kfc china chicken restaurant

A KFC restaurant in Beijing has introduced facial recognition tech in an effort to improve customer experience. Pic: testing/Shutterstock

KFC China teams up with Baidu to use facial recognition tech for order predictions

ORDERING a bucket of fried chicken just got a lot more interesting – a KFC restaurant in Beijing’s financial district has developed a facial recognition technology with Internet giant Baidu to predict a customer’s order for them.

According to a KFC spokesperson who talked to the Guardian, the technology uses artificial intelligence to recommend menu items “based on a customer’s estimated age and mood”.

It works like this: the customer approaches a machine with a screen, and once the machine has detected your age and gender, it pulls up a meal suggestion it thinks is perfect for you. If you don’t like the meal suggested, you can choose an alternative instead.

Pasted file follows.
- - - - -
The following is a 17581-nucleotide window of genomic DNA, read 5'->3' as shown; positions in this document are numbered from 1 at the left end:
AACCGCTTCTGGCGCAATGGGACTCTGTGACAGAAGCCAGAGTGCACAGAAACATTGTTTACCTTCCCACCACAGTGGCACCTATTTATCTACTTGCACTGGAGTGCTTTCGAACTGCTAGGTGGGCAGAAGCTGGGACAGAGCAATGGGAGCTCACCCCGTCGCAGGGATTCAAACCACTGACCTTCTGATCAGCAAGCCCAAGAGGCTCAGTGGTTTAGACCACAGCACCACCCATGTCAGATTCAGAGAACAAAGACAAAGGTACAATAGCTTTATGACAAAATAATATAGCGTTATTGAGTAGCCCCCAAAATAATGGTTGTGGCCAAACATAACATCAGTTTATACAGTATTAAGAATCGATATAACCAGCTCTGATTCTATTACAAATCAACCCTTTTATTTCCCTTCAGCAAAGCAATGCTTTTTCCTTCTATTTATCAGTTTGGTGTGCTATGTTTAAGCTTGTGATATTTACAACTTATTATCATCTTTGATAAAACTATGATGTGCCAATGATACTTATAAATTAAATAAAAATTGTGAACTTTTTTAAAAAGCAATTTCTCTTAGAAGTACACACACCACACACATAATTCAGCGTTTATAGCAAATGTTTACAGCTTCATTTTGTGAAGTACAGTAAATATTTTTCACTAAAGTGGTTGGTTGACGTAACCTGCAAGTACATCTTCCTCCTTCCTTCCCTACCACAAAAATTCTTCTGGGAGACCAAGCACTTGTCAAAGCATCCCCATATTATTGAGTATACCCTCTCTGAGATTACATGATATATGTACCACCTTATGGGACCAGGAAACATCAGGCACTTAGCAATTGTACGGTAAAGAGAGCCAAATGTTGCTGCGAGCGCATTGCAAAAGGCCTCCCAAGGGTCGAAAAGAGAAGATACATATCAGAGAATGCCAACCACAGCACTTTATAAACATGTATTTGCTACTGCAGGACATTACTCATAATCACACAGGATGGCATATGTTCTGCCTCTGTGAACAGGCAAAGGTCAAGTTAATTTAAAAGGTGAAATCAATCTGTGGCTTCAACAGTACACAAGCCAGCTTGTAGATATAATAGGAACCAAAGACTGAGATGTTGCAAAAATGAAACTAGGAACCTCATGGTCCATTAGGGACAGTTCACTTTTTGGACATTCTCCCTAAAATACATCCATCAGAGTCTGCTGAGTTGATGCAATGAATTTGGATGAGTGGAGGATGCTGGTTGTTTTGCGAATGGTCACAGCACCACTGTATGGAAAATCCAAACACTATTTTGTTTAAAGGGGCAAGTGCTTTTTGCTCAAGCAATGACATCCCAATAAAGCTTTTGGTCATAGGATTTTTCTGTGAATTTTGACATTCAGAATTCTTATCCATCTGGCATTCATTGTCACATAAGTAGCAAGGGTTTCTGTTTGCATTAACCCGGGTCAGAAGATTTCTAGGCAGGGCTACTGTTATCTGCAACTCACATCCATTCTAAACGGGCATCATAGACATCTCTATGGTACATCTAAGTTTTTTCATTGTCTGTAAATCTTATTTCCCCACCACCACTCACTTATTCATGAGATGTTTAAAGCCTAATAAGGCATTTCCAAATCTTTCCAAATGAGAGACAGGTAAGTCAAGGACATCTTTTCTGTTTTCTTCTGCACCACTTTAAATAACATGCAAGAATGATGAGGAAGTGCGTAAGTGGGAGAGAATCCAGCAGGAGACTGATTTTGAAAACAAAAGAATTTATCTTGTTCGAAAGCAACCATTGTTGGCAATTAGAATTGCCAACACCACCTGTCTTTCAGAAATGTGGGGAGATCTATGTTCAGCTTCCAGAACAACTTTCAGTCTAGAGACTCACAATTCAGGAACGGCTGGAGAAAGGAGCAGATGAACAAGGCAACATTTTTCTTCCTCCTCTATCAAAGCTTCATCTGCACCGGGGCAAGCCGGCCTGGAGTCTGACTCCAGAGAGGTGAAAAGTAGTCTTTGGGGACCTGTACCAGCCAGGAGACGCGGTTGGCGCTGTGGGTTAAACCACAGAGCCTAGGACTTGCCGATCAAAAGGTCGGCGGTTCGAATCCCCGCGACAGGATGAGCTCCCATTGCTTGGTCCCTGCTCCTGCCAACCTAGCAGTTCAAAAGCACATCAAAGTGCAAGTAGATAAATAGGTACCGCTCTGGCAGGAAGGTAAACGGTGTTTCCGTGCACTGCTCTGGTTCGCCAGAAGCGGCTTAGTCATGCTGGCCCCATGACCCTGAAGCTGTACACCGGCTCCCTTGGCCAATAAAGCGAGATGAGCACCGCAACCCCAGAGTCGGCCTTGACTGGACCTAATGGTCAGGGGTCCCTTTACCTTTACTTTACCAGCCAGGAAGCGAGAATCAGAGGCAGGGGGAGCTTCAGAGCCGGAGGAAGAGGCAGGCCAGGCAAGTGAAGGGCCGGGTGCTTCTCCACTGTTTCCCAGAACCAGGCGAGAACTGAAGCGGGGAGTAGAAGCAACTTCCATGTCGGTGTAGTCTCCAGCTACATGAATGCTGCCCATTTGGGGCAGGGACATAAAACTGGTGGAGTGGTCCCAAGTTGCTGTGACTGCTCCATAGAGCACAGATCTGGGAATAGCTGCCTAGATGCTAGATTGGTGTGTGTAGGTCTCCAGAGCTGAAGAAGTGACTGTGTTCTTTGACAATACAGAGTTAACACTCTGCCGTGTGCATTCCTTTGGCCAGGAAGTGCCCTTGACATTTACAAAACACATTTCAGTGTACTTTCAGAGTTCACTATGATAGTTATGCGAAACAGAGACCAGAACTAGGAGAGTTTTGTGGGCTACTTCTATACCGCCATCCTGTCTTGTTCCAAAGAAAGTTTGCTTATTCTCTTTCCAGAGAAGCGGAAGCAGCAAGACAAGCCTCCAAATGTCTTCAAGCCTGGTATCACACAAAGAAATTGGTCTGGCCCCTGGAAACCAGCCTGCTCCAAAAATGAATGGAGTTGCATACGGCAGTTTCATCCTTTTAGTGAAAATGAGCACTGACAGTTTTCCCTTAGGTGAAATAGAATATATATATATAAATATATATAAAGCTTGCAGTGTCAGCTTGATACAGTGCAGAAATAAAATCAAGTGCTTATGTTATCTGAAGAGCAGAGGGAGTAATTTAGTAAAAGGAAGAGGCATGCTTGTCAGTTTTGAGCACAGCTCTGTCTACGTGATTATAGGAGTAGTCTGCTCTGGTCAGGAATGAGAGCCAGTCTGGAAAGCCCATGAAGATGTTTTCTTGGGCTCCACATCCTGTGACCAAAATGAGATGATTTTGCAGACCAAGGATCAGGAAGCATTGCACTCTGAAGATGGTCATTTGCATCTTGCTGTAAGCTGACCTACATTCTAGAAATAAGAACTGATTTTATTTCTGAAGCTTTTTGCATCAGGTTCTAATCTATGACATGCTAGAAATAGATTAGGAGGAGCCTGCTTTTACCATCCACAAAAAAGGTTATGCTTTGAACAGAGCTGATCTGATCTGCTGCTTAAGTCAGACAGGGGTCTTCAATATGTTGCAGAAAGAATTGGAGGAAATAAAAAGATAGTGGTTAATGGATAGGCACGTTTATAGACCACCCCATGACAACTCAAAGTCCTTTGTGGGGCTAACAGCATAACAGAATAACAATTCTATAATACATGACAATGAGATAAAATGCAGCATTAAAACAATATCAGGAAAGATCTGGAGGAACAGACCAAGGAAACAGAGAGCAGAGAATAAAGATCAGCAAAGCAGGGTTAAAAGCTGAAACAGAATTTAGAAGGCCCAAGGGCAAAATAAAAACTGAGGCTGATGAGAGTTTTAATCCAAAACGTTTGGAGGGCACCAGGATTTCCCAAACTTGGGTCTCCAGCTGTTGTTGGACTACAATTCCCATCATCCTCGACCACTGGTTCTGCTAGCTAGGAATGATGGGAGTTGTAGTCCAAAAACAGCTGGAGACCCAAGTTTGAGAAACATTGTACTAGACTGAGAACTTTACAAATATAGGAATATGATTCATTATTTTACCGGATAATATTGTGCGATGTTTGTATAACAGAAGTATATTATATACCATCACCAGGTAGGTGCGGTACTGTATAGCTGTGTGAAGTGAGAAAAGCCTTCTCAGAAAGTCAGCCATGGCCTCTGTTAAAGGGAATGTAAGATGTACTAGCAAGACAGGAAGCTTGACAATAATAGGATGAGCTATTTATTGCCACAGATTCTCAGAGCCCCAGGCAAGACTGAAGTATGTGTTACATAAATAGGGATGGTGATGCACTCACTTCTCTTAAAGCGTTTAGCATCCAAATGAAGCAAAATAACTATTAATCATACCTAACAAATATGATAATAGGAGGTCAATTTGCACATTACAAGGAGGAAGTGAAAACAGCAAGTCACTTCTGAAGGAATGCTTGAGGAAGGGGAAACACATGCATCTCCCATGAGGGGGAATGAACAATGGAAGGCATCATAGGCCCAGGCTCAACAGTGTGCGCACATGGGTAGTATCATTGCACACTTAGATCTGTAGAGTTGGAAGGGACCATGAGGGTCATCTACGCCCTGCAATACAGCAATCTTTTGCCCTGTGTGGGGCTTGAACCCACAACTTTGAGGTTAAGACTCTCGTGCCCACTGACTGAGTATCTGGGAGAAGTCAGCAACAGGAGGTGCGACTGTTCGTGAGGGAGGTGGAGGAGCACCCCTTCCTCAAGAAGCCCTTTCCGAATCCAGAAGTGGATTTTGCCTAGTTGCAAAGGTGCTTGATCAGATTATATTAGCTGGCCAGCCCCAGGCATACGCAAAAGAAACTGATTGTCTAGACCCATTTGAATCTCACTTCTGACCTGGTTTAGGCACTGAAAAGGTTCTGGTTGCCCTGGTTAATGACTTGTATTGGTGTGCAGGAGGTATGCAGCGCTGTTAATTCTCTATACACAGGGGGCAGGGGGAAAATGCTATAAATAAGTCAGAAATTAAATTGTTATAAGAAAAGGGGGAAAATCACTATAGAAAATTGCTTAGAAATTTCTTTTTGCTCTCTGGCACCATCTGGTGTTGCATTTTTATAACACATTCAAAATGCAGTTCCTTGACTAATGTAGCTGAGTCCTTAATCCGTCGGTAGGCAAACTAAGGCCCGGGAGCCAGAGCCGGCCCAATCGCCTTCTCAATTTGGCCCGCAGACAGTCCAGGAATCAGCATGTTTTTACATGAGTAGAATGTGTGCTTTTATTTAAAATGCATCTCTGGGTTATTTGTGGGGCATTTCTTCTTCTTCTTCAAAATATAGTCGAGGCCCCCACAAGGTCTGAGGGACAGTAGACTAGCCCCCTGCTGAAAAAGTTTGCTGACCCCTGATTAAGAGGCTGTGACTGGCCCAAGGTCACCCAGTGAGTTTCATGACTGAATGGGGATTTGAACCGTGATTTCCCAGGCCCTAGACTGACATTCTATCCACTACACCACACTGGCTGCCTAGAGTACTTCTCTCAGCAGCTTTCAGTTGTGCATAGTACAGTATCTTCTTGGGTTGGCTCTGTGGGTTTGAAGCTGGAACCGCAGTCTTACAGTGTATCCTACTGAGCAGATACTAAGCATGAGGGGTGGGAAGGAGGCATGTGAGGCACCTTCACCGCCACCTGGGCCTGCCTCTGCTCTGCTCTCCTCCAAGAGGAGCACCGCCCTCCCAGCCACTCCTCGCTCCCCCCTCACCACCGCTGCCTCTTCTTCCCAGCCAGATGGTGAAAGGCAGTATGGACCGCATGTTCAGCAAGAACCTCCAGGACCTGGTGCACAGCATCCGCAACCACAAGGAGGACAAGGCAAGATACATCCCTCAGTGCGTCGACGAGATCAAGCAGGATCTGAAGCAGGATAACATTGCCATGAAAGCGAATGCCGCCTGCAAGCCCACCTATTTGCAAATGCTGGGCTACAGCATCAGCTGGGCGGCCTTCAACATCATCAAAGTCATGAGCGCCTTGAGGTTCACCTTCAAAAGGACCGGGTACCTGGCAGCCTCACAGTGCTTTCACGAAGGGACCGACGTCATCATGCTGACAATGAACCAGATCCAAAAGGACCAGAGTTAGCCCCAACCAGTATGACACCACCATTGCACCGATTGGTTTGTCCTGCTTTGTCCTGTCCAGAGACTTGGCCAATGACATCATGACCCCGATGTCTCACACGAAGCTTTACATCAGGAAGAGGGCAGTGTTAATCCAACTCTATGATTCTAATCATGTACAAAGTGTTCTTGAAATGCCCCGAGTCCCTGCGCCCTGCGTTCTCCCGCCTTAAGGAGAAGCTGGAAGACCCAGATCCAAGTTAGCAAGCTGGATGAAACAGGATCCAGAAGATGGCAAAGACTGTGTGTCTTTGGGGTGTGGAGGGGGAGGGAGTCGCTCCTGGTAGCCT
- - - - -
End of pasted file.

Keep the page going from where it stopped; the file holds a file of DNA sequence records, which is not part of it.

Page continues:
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A press release from Baidu gave examples: a male customer in his early 20s will be offered “a set meal of crispy chicken hamburger, roasted chicken wings and coke” while a 50-year old female customer would be offered “porridge and soybean milk for breakfast”.

Guardian journalist Amy Hawkins, who tried the machines out for herself, concluded their main function was more for convenience than anything else, and the general manager of Beijing KFC said the digitization of the establishment will offer “faster and easier services”.

But eventually, KFC and Baidu want the technology to be able to identify repeat customers and their favorite orders to offer a more “personalized ordering experience”.

Will other fast food restaurants employ this technology? McDonald’s introduced self-serve kiosks in some countries with touchscreen panels and tablets, but CEO Steve Easterbrook said in an interview with Marketing Week in June 2016 that the company is lagging behind in technology.

According to the interview, McDonald’s is keen to use technology to improve customer experience and increase engagement, but it appears to be a slow ascent for the company.